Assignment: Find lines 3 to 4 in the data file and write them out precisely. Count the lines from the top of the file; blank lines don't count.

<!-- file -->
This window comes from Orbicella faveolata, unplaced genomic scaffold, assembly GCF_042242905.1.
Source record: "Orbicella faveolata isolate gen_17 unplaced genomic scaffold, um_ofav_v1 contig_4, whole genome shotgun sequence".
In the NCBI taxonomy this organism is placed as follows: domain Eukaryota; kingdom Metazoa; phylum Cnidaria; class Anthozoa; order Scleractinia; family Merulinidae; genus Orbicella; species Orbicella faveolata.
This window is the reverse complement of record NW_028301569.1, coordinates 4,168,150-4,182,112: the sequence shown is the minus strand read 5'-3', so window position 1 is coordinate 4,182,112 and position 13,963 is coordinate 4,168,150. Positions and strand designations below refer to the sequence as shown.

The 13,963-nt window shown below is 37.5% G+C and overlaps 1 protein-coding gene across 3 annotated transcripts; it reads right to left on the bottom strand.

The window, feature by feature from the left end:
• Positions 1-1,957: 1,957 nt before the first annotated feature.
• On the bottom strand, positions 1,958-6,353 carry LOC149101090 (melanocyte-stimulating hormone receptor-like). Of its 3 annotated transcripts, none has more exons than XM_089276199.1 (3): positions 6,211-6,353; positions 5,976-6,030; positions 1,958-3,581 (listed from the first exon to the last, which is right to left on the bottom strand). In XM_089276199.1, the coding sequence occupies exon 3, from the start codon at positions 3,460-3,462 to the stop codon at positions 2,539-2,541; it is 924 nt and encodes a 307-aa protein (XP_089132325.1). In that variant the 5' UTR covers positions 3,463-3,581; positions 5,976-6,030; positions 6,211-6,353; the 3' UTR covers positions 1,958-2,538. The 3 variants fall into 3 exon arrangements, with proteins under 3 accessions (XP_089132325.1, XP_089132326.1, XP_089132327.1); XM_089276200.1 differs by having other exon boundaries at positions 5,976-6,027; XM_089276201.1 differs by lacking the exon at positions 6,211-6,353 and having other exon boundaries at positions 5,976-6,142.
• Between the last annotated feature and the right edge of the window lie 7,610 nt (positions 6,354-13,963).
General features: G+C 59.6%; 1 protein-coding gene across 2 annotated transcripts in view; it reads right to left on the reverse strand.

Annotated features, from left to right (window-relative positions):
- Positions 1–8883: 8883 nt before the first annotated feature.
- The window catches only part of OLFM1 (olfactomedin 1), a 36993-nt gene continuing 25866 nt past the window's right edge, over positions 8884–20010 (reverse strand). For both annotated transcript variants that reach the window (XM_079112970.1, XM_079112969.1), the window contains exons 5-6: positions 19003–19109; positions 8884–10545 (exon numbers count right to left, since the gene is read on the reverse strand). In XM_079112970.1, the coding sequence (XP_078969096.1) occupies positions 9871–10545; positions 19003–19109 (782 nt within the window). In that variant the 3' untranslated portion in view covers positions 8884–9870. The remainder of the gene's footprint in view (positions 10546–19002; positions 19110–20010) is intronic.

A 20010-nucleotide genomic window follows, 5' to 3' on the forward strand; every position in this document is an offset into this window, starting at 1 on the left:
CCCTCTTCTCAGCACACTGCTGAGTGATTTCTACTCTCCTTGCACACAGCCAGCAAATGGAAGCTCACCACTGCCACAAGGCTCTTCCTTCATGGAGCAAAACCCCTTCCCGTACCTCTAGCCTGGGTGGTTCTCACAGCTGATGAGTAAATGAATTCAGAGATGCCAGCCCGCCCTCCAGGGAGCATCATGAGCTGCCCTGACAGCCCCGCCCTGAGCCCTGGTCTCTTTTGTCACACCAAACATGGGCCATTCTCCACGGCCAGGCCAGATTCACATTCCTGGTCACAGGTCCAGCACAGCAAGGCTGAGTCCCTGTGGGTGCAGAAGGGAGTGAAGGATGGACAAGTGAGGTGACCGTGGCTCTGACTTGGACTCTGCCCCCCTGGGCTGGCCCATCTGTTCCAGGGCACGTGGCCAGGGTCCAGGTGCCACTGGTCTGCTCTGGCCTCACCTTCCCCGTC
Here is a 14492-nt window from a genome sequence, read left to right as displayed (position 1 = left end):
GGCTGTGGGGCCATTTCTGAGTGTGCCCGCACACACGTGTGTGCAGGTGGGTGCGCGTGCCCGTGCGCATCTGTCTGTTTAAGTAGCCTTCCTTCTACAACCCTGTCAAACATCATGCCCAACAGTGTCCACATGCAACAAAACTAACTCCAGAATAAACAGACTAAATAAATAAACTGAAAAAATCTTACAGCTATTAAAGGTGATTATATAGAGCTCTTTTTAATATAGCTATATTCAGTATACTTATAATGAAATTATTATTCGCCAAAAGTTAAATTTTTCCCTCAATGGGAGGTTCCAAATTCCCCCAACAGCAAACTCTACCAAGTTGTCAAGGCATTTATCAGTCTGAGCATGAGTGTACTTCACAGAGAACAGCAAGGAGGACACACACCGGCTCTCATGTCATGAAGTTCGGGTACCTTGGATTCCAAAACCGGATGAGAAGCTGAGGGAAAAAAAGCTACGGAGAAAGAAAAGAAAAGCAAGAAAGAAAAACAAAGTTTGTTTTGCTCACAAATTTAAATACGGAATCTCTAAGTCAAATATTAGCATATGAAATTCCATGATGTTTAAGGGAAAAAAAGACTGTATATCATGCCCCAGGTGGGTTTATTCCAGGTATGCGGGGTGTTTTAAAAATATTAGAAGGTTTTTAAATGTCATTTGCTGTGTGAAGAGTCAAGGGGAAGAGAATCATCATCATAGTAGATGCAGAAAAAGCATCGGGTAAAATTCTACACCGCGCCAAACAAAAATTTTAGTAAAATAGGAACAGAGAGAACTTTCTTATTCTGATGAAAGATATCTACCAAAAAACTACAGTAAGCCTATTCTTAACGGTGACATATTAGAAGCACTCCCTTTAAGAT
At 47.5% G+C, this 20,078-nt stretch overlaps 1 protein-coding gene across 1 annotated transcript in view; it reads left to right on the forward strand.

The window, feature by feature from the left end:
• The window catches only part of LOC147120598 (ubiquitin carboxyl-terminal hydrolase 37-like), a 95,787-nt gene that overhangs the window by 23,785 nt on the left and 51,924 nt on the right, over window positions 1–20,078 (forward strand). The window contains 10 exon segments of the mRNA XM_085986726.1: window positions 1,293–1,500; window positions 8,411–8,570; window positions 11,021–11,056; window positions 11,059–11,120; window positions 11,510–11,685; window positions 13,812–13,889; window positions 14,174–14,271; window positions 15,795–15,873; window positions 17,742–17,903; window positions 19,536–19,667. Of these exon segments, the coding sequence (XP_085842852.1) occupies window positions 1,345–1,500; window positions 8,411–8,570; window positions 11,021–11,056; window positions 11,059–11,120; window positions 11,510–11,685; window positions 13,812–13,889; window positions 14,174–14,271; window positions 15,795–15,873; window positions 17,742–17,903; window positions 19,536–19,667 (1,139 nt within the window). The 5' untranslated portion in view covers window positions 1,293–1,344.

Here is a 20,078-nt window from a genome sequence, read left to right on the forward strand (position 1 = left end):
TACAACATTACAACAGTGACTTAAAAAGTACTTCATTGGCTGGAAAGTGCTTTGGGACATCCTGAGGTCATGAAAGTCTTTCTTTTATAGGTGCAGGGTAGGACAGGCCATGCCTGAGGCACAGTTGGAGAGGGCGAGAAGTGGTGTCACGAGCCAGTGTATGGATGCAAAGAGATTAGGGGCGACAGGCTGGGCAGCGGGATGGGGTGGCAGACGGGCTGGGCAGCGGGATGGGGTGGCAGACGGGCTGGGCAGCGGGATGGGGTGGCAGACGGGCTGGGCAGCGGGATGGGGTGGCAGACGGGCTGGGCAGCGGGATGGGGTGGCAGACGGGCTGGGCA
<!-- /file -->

In the NCBI taxonomy this organism is placed as follows: domain Eukaryota; kingdom Metazoa; phylum Cnidaria; class Anthozoa; order Scleractinia; family Merulinidae; genus Orbicella; species Orbicella faveolata.
This window is the reverse complement of record NW_028301569.1, coordinates 4,168,150-4,182,112: the sequence shown is the minus strand read 5'-3', so window position 1 is coordinate 4,182,112 and position 13,963 is coordinate 4,168,150. Positions and strand designations below refer to the sequence as shown.